NYTimes article on stretching

From NYTimes.com: Stretching: The Truth

Researchers now believe that some of the more entrenched elements of many athletes’ warm-up regimens are not only a waste of time but actually bad for you. The old presumption that holding a stretch for 20 to 30 seconds — known as static stretching — primes muscles for a workout is dead wrong. It actually weakens them. In a recent study conducted at the University of Nevada, Las Vegas, athletes generated less force from their leg muscles after static stretching than they did after not stretching at all. Other studies have found that this stretching decreases muscle strength by as much as 30 percent. Also, stretching one leg’s muscles can reduce strength in the other leg as well, probably because the central nervous system rebels against the movements.

When I was studying karate several years ago we did mostly static stretching, but one of the higher level students who was leading warm-up exercises introduced us to a couple of “active” stretching exercises.  We’d hold our hand in straight out in front and kick up to it.  The way he explained it to us is that if we ever had to fight on the street that our opponents wouldn’t give us a chance to static stretch first.  But, I guess we wouldn’t have a chance to active stretch either, but that’s besides the point.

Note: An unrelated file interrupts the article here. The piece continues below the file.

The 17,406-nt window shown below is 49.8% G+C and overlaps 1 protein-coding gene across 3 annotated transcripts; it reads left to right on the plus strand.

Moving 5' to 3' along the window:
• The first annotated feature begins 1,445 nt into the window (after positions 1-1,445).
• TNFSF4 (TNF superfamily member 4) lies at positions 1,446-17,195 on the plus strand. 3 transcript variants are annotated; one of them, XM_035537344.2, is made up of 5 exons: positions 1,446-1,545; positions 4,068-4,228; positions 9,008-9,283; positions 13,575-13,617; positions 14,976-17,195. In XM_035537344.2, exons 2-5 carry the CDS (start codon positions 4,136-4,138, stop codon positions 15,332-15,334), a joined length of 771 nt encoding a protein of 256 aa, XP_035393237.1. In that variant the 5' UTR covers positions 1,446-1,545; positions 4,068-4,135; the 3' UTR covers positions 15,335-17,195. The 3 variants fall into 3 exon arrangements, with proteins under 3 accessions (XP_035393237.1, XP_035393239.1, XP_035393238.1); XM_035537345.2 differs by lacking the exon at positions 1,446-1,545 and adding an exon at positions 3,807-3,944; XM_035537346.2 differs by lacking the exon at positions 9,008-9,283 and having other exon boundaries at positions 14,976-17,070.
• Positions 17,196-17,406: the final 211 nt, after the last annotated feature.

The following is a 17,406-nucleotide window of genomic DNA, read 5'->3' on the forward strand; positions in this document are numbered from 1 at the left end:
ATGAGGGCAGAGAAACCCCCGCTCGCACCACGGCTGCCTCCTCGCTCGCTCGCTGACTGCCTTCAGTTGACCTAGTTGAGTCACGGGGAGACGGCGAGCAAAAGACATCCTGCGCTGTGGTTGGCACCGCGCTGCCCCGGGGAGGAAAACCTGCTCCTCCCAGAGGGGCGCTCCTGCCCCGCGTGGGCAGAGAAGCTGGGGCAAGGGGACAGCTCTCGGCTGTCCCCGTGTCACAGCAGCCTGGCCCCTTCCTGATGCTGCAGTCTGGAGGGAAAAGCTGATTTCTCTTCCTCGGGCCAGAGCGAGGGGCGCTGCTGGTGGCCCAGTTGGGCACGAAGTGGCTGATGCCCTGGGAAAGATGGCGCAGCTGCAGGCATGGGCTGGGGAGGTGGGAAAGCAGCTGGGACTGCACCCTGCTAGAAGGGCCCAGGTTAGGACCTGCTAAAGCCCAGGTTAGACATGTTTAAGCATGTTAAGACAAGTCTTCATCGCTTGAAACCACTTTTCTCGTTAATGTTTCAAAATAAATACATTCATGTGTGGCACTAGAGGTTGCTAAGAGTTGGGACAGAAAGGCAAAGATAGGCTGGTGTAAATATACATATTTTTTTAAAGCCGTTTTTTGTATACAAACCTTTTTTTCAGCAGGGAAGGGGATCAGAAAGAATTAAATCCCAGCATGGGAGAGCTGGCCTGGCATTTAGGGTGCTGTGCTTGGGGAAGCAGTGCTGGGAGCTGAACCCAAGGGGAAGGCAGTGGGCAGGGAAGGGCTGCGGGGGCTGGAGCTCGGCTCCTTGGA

The article illustrates a couple of interesting exercises that I would describe as more whole body stretching exercises.

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